If you could have dinner with any famous author who would it be? Why?

Becky:  I’d choose Thomas Paine, who wrote Common Sense, which helped fuel the Revolutionary War. In light of the current political environment in the United States, it would be worthwhile to get his perspective on where we are now.


Me: What an interesting choice!

What do you collect? Why? What personal meaning does this item have for you?

Becky:  I’ve always collected something, from the time I was a kid. One of the food manufacturers, General Mills, maybe, used to include coupons on their boxes and if you saved enough, you could get silverware, tablecloths, dishes, etc. My parents bought me a hope chest to keep it all in. As I got older, I started collecting fashion plates from the era of the Godey fashion magazines and La Mode Illustree, which came in quite handy for my Cotillion series. And then when I moved to Texas, I decided to read and collect first editions of Zane Grey’s westerns.


Me: What is something you thought was true for a long time, then found out you were wrong? Explain what that felt like.

Becky:  This one’s easy. My book, Dance With Destiny, which released on December 15, is a branch taken from my own family tree. My dad told me when I was a teenager that we had Indian blood. I guess he waited to tell me until he thought I was old enough to handle the truth. Instead of it being the family’s dirty little secret, I embraced the knowledge. To this day, I wear moccasins and I love anything with fringe. When DNA testing became commonplace, I plunked down my $99 and took’s test. I waited on pins and needles until I got the results. When I finally received them, I was so disappointed to discover I had absolutely not a drop of Indian blood. I checked with everyone I could think of in the family and even though they’d all heard the same story I had, they couldn’t figure out where the Indian fit into our family closet. But if so many heard the same story, there had to be a grain of truth to it. Where there’s smoke, there has to be fire, as the saying goes. So my book provides my explanation of how it could have happened.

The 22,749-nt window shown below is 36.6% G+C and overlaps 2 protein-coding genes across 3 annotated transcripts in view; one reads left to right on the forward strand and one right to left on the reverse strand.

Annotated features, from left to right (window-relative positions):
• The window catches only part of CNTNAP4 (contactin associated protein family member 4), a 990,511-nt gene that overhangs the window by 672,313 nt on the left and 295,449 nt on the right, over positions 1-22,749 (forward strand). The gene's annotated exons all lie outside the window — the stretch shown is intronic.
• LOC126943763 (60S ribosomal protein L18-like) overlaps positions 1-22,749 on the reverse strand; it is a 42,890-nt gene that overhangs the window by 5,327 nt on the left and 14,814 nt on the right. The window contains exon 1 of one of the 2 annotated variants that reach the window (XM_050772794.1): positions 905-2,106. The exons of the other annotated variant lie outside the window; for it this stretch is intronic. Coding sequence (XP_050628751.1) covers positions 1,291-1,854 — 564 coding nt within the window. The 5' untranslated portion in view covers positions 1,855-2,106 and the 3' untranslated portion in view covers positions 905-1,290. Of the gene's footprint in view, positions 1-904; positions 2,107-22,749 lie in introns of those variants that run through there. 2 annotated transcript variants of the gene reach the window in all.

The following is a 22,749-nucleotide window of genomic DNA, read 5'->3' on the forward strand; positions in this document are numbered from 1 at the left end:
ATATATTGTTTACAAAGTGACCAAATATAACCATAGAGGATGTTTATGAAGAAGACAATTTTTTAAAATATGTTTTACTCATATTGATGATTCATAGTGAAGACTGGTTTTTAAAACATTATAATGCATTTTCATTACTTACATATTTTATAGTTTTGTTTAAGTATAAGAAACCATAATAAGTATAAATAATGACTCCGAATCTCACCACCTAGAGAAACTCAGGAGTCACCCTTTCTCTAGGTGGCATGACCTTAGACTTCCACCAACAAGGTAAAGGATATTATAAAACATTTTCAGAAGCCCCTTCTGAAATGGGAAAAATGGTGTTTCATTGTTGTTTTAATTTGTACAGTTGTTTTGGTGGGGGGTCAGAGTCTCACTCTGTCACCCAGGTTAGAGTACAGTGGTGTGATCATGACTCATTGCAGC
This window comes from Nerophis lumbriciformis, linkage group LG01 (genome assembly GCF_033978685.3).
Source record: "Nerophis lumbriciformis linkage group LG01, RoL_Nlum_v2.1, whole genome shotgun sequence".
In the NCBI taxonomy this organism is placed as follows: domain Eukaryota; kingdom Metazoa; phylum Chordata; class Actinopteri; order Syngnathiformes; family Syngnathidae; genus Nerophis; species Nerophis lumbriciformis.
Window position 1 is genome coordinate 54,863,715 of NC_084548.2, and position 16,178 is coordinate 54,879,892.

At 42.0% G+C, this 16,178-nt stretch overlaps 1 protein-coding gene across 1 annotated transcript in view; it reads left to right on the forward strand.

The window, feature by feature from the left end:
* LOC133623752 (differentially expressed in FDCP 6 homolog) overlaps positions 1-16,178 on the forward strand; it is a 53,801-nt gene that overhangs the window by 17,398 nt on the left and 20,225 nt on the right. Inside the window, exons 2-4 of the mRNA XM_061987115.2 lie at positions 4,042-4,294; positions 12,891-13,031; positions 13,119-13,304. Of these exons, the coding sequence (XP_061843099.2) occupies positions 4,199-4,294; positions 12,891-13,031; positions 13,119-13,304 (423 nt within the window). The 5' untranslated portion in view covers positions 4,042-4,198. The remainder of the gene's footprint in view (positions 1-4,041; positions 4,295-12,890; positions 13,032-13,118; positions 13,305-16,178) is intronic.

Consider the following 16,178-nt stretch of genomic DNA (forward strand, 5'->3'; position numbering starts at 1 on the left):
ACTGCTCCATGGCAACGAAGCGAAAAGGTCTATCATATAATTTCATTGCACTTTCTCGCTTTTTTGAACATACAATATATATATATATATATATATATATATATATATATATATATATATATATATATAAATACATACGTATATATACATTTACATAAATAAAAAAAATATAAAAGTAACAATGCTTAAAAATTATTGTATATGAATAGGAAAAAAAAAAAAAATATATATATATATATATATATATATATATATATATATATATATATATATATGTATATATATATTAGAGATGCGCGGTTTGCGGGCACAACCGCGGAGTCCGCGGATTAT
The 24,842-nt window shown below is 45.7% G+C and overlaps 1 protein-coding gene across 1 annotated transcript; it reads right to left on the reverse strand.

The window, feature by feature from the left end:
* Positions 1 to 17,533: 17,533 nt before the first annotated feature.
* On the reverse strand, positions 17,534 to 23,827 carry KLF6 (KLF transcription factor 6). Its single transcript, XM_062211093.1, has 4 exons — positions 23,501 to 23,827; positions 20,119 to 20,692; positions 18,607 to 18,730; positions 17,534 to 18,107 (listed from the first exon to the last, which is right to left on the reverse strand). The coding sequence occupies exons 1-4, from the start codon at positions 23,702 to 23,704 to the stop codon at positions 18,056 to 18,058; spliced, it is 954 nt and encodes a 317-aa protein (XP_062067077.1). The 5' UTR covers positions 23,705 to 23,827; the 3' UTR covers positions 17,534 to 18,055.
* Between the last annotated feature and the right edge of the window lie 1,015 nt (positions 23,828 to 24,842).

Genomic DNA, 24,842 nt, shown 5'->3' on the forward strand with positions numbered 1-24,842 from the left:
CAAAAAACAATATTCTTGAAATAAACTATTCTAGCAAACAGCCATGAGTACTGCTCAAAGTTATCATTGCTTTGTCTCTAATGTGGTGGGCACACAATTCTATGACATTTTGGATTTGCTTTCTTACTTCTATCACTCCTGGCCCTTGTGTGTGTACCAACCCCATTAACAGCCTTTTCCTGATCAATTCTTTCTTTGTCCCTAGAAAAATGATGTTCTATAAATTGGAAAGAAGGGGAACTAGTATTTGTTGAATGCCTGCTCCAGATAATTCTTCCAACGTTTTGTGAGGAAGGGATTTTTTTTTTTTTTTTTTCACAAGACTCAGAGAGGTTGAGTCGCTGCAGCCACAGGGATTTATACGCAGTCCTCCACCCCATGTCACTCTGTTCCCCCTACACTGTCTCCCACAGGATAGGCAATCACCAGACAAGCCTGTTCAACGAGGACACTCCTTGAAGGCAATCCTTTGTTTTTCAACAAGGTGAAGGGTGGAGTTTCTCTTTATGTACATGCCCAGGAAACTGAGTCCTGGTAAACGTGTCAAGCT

Me: Tell me about your upcoming American historical, Dance With Destiny.


William Myers feels it’s his duty to answer the call to fight for the Union Army—but his wife, Susannah, doesn’t agree. How does he expect her to survive with four small children in the cold Ohio winter during the three-month enlistment period? Angry and abandoned, Susannah learns soon after William leaves that she is also pregnant again.

Raoul Lafontaine is a half-Ojibwa, half-French-Canadian drifter who is more Indian than white. Also known as Lone Wolf, he has recently left the Ojibwa village in search of a fair-haired woman both he and his grandfather have seen in visions. She is important to him—but how? He will never allow himself to care for another—not after losing the wife he loved so much.

But Raoul could not have planned for the sizzling emotions that surface when he comes near Susannah, nor the love he feels for her children. When he realizes that Susannah returns his feelings, he knows he must leave—for how can he stay close by knowing she can never be his? William will return to his homestead, and they’ll once again be a family. One in which Raoul has no place. Or does he?

Will Fate relent and grant the love between Susannah and Raoul in this DANCE WITH DESTINY?


Me: Share with us a favorite paragraph or two from Dance With Destiny.


This is the first meeting between the eldest daughter, Hannah, and Lone Wolf. Hannah is only nine, but she has enough backbone to stand up to a strange man in the forest. I love her tenacity in the face of so many trials.

When she finally got to the pasture, she pulled the milk bucket from the shed. Then she came out from behind the lean-to and stared into the forest. Her eyes locked on him and he once again held his breath.

“You might as well come out from the woods, Injun. I know you’re there.”

Without a word of protest, he emerged from the woods and leapt over the fence into the pasture. She took a step back, but stood her ground as she stared up at him.

“So you understand English. Do you speak it, too?”

“Yes.” His voice sounded harsh to him, but it had been months since he’d talked to anyone other than his horse.

“Did you steal some milk from me?”

He nodded.

“And did you leave the wood by the path for me to find?”

Again, he nodded.


“Because I was thirsty, and you were running low on wood. Do I frighten you?”

“You did at first, but if you were going to hurt us, you would have taken the cow instead of just some milk. And you wouldn’t be leaving wood for us.” She continued to stare at him.

“Are you still thirsty?”

He could not keep his lips in a straight line. They curved up at her question.


Buy Links:

You can find Becky here:


Abbie Roads writes dark emotional novels featuring damaged characters, but always gives her hero and heroine a happy ending… after torturing them for three hundred pages. RACE THE DARKNESS and HUNT THE DAWN are available now!




About the author: abbieroads